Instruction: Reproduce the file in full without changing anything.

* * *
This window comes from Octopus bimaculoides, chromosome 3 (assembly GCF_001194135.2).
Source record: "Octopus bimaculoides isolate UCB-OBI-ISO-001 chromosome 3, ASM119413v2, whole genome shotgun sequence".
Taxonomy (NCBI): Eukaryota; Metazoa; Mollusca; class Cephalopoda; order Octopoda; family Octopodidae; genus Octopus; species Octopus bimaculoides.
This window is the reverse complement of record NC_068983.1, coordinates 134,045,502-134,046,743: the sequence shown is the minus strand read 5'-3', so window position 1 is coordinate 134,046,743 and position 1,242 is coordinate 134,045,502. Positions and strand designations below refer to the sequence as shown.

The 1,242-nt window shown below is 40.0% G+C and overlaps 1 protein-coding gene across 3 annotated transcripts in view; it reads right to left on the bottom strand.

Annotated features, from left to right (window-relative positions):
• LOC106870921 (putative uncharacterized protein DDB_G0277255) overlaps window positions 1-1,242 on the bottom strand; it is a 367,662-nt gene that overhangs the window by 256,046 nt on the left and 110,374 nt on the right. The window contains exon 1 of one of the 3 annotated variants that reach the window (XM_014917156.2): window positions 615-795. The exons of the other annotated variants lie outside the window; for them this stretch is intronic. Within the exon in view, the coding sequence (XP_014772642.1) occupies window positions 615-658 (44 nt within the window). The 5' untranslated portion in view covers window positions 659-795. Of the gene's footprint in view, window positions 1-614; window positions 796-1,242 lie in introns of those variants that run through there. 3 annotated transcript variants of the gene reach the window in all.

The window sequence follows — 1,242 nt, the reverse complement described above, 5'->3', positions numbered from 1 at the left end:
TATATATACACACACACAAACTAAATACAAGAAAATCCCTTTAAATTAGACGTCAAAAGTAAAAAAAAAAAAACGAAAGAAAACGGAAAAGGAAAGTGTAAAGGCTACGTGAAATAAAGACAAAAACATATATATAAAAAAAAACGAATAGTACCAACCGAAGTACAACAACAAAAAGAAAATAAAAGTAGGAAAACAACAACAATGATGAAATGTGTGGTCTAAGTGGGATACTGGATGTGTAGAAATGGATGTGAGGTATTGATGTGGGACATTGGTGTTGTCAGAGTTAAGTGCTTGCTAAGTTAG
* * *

This window comes from Octopus bimaculoides, chromosome 3 (assembly GCF_001194135.2).
Source record: "Octopus bimaculoides isolate UCB-OBI-ISO-001 chromosome 3, ASM119413v2, whole genome shotgun sequence".
Taxonomy (NCBI): Eukaryota; Metazoa; Mollusca; class Cephalopoda; order Octopoda; family Octopodidae; genus Octopus; species Octopus bimaculoides.
This window is the reverse complement of record NC_068983.1, coordinates 134,045,502-134,046,743: the sequence shown is the minus strand read 5'-3', so window position 1 is coordinate 134,046,743 and position 1,242 is coordinate 134,045,502. Positions and strand designations below refer to the sequence as shown.

The 1,242-nt window shown below is 40.0% G+C and overlaps 1 protein-coding gene across 3 annotated transcripts in view; it reads right to left on the bottom strand.

Annotated features, from left to right (window-relative positions):
• LOC106870921 (putative uncharacterized protein DDB_G0277255) overlaps window positions 1-1,242 on the bottom strand; it is a 367,662-nt gene that overhangs the window by 256,046 nt on the left and 110,374 nt on the right. The window contains exon 1 of one of the 3 annotated variants that reach the window (XM_014917156.2): window positions 615-795. The exons of the other annotated variants lie outside the window; for them this stretch is intronic. Within the exon in view, the coding sequence (XP_014772642.1) occupies window positions 615-658 (44 nt within the window). The 5' untranslated portion in view covers window positions 659-795. Of the gene's footprint in view, window positions 1-614; window positions 796-1,242 lie in introns of those variants that run through there. 3 annotated transcript variants of the gene reach the window in all.

The window sequence follows — 1,242 nt, the reverse complement described above, 5'->3', positions numbered from 1 at the left end:
TATATATACACACACACAAACTAAATACAAGAAAATCCCTTTAAATTAGACGTCAAAAGTAAAAAAAAAAAAACGAAAGAAAACGGAAAAGGAAAGTGTAAAGGCTACGTGAAATAAAGACAAAAACATATATATAAAAAAAAACGAATAGTACCAACCGAAGTACAACAACAAAAAGAAAATAAAAGTAGGAAAACAACAACAATGATGAAATGTGTGGTCTAAGTGGGATACTGGATGTGTAGAAATGGATGTGAGGTATTGATGTGGGACATTGGTGTTGTCAGAGTTAAGTGCTTGCTAAGTTAG